Active zone cabling products address space and cost concerns

Going beyond the passive zone, a new family of telecom enclosures gives designers more flexibility and efficiency.

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Going beyond the passive zone, a new family of telecom enclosures gives designers more flexibility and efficiency.

A new family of telecommunications enclosures (TEs) incorporates active electronics with the advantages of zone cabling. Passive zone cabling offers design convenience and cost-effective moves, adds, and changes (MACs). Active zone cabling delivers a topology newly recognized by the Telecommunications Industry Association (TIA—Arlington, VA; www.tiaonline.org) that provides further flexibility and efficiency for network designers confronting such challenges as limited telecommunications room space and increasing costs.

What's the difference?

Passive zone cabling extends permanent horizontal cabling to a logical termination point. When MAC work is required, often the only cable that needs to be replaced is the last piece of run from the zone cabling enclosure to the work area outlet or device. This section of cable is a solid conductor, plug-to-plug or plug-to-jack assembly that is typically 6 to 9 meters long, instead of an entire horizontal run of up to 90 meters.

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Passive zone cabling can save 20 to 35% of the installed cost of home-run cabling, and 60 to 70% of the cost of MAC work, according to several industry technical presentations and white papers.1

It should come as no surprise that many leading distributors of structured cabling products are experiencing increased requests for zone cabling products. In fact, reports from distributors indicate a doubling of sales growth annually for zone cabling products.

In February, the TIA approved publication of TIA/EIA-568B.1-5, an addendum to the Commercial Building Cabling Standard that recognizes active zone cabling. Here, the TE is an active miniature of a telecommunications room (TR), mounted in a column, ceiling, wall, or floor. It can contain active electronics, power and patch panels, and can be served by fiber pairs directly from the building main cross-connect or intermediate cross-connect.

The standard allows a 300-meter distance limitation for copper (performance may be sustained up to 2,000 meters with multimode fiber). Each TE can serve 362 square meters, or 39 work areas. This arrangement provides numerous advantages, above and beyond those available with passive zone cabling.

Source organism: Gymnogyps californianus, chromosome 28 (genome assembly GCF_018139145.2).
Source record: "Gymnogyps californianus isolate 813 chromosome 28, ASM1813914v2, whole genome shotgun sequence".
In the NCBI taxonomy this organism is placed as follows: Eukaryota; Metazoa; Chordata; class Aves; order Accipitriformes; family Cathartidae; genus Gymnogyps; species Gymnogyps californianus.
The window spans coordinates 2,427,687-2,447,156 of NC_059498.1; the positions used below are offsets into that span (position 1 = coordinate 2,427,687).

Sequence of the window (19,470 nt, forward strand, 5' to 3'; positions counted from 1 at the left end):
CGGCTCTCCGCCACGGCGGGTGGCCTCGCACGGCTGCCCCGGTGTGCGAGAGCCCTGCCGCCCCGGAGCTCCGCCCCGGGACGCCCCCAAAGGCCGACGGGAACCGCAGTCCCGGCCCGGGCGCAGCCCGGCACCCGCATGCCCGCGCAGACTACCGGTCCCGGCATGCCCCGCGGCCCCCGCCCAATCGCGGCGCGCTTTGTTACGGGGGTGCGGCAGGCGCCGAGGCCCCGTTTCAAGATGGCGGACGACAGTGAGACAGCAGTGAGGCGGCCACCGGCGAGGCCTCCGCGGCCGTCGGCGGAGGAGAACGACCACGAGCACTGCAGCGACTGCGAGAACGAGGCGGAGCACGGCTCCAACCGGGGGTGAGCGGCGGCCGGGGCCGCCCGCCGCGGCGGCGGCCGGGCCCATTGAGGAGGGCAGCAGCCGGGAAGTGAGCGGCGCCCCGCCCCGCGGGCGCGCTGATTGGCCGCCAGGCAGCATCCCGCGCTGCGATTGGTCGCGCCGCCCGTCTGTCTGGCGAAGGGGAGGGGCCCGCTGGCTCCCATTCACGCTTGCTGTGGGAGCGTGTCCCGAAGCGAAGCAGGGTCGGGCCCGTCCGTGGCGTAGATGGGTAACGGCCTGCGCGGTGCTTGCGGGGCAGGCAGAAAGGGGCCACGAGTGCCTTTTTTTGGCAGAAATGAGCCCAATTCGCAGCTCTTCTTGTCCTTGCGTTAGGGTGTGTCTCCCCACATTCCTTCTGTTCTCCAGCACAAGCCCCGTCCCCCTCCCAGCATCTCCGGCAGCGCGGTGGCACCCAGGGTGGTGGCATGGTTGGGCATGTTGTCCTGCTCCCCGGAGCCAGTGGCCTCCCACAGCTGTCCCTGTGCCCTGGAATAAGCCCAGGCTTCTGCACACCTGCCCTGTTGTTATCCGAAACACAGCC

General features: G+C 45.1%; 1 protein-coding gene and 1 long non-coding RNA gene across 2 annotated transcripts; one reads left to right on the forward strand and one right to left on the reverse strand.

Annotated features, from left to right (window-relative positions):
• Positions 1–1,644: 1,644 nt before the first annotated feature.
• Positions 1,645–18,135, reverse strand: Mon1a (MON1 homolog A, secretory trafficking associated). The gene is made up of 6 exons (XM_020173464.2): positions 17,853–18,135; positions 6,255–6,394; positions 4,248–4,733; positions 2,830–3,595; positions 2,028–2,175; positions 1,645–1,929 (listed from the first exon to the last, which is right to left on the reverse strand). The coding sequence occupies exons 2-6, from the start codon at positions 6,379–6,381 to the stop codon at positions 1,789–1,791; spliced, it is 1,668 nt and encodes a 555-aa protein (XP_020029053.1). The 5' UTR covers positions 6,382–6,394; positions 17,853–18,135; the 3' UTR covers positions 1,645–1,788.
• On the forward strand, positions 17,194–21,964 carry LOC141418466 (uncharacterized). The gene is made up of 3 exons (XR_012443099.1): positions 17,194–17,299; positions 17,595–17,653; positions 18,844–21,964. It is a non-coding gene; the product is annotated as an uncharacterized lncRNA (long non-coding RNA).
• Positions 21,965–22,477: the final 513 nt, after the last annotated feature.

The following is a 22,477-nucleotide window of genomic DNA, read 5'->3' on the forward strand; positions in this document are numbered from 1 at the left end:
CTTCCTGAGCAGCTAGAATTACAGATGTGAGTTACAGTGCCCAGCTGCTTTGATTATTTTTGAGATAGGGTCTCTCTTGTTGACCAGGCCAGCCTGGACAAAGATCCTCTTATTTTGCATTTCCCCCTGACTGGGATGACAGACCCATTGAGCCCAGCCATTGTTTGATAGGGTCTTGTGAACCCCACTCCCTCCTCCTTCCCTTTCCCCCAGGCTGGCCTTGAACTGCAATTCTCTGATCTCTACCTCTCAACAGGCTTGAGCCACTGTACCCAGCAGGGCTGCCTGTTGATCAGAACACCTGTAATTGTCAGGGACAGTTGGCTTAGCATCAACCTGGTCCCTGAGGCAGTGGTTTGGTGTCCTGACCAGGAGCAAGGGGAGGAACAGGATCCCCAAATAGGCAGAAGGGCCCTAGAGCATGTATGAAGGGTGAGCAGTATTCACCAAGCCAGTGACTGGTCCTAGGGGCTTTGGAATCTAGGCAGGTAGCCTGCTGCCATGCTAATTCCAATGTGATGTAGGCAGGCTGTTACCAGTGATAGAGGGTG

A well-planned active zone cabling installation will have a positive impact on cable routing, TR real estate, horizontal topology, and overall cost effectiveness.

Application examples

Real-world examples of frequently encountered installation challenges help illustrate the value of an active zone cabling solution:

  • Downtown commercial buildings. Leased space in a downtown commercial building is expensive and usable space is at a premium. The TR is often relegated to whatever is available, and situated over the riser pathways in the building core. (Especially in legacy structures, specifically, those built before the 1970s, architects did not give much consideration to the design of TRs.) It is clear that active zone cabling, in the newly approved form of TEs, can solve a multitude of problems. Topology is distributed to where it is needed most. Installation in ceilings and walls does not consume valuable real estate, yet it is easily accessible, is in a well-lit area, manageable, and secure. MACs in one work group do not impact other work groups, and cable relocation costs are kept low.
  • Education facilities. These include everything from K-12 to university campus environments. The common factor in each is that the buildings are constructed of stone, brick, and concrete. Many are secured with steel and lined with tiles. Unfortunately, the majority of education facilities were built well before the data revolution, making it a difficult environment for secure installation of new cable bundles and MAC work—particularly when cost is important. In-ceiling active zone cabling solves this problem. Enclosures are made of steel or aluminum, and several locking options are standard. The ceiling-mounted latching raceway, for one or two fiber pairs, is unobtrusive, secure, and economical. Accommodation for wireless access points (WAPs) is available.
  • Healthcare facilities. Many of the architectural obstacles described under the previous scenarios also apply to healthcare facilities. In addition, rapid advances in medical technology create increasing demand for high bandwidth, high reliability, and 24/7 secure data transmission with minimal intrusion by network technicians.